THE Tees Valley mayor, Ben Houchen, is shining an interesting light on devolution bids in Yorkshire by saying that a pan-Yorkshire mayor “will not happen and cannot happen”.

Mr Houchen has only been in office for a year, and has certainly hit the ground running. Devolution is also a good thing.

But Mr Houchen says, though, that Yorkshire is too big for the mayoral model to work – even though 18 out of 20 Yorkshire councils, including our own, are pushing for that model’s adoption.

It is true that a One Yorkshire mayor would be a very powerful figure – his 5.3m population would put him on a par with fully-blown countries such as Finland or Slovakia. He could go out into the world with some strength.

However, Mr Houchen’s other points about the disparate nature of Yorkshire’s economy are worth bearing in mind, and the danger of a One Yorkshire mayor is that the rural peripheries of the huge county would be marginalised, as the urban areas shout loudest about their needs.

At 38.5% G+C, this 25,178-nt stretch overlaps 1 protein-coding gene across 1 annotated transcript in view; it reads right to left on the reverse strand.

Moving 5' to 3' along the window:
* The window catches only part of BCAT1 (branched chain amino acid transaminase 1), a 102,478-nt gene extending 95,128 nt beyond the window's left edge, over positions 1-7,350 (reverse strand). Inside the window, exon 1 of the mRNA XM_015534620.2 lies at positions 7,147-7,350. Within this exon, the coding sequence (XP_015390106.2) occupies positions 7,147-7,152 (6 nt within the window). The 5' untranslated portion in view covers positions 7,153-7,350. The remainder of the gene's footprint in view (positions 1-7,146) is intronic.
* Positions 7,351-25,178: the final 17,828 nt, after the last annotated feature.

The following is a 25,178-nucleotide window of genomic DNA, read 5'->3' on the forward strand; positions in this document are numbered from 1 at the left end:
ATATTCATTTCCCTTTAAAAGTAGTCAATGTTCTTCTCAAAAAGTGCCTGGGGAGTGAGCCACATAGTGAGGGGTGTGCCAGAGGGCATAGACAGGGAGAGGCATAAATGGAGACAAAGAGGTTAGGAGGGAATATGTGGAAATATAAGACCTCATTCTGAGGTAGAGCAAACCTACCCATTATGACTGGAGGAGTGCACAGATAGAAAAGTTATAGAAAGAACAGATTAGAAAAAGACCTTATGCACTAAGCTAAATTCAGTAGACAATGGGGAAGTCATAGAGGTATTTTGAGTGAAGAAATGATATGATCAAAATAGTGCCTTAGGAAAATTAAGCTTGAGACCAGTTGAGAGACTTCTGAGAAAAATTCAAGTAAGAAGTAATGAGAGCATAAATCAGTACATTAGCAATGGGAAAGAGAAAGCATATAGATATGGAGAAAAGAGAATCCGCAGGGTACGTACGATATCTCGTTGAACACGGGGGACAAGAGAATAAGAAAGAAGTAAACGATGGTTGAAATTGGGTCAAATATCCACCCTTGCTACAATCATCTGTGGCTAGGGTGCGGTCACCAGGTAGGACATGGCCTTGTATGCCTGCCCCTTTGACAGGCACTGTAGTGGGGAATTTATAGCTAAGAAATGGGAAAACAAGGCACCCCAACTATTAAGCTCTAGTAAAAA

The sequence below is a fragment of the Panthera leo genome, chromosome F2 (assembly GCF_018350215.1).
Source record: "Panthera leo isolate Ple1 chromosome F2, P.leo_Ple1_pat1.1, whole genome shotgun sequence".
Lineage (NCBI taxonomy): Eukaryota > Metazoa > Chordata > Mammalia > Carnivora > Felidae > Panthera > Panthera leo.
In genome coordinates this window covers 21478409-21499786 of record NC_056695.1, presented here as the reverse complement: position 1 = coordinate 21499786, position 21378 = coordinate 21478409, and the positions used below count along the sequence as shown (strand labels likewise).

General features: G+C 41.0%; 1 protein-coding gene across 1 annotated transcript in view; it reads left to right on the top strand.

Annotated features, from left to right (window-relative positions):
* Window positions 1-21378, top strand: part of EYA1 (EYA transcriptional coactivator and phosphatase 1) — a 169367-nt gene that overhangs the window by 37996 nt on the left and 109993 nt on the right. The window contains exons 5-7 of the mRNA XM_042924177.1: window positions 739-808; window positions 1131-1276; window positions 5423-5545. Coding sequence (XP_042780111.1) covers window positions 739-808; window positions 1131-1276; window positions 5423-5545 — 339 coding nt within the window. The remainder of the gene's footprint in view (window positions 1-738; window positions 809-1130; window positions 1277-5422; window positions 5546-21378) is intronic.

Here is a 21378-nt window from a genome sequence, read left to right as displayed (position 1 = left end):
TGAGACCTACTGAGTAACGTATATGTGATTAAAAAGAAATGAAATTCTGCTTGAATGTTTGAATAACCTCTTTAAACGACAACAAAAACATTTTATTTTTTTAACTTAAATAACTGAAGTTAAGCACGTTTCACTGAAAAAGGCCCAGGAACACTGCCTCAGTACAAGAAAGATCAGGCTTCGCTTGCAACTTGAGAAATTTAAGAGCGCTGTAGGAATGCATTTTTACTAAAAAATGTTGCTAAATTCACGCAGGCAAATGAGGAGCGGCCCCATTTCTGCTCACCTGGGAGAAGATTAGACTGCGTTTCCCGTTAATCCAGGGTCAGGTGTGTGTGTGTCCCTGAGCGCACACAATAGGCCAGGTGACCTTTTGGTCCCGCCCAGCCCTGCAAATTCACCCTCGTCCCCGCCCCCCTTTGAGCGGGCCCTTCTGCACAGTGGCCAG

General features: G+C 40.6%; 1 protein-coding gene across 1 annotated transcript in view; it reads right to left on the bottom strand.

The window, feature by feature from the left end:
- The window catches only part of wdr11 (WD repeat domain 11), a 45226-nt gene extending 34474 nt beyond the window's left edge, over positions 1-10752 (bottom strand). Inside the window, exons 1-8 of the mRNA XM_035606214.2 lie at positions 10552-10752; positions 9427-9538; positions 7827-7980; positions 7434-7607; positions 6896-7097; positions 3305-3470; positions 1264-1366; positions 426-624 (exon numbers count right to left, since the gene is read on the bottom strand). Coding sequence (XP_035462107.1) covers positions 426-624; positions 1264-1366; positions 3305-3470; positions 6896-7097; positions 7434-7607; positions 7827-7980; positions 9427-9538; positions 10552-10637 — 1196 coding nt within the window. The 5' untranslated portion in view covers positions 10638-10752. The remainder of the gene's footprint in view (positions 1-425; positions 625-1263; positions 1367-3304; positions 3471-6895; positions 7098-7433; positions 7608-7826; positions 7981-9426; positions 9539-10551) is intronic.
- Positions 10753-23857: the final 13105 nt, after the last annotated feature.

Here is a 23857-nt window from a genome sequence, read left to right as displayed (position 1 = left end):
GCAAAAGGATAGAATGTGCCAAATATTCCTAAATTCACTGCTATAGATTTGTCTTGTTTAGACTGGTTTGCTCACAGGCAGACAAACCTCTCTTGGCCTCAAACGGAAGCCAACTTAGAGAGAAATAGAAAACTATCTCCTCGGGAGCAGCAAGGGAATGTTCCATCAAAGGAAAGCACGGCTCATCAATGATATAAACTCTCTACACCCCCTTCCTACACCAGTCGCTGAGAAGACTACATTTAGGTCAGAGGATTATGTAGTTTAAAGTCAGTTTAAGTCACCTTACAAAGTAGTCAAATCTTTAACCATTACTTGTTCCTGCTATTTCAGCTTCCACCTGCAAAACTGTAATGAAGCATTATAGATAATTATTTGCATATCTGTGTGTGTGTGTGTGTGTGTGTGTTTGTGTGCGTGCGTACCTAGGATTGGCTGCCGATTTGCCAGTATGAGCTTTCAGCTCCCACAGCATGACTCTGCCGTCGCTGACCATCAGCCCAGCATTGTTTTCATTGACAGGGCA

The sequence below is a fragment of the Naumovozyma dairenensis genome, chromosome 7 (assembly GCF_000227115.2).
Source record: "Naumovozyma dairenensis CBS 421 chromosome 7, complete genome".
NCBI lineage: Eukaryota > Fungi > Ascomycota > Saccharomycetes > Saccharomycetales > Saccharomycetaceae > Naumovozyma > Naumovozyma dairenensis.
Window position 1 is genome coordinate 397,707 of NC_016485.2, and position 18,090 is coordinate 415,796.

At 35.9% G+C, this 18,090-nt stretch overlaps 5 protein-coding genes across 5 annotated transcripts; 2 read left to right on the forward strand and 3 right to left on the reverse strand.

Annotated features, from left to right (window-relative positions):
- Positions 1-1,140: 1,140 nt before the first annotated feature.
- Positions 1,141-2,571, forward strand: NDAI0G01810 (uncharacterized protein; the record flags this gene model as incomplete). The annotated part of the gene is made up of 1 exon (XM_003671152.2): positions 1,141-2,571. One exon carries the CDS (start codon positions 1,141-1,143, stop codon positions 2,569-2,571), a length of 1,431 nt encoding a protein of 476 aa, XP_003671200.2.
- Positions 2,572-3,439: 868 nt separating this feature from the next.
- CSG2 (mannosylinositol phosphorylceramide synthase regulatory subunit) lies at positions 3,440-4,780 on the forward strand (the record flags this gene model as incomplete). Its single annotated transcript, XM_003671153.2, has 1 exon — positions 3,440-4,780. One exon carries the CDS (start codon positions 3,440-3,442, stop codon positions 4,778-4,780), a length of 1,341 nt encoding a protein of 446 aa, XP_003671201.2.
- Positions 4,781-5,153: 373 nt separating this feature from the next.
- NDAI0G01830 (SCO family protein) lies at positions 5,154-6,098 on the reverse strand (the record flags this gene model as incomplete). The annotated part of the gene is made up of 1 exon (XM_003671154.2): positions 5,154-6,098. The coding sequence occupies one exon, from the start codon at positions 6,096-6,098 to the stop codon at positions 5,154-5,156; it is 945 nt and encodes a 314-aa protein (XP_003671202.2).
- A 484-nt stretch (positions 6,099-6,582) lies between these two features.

One of the great failings of the European model is that MEPs have no local connections because of the enormity of their constituencies. The worry is that a Yorkshire mayor would also be too big to have a sub-regional impact – from his palace in Leeds or Sheffield, would he worry about little Leyburn or hidden-away Hawes?

One of the reasons that there is momentum behind One Yorkshire is because the local councils failed to agree how they could divide into sub-regions. We, though, are yet to be convinced that creating a superstate is the best way for Yorkshire to go forward.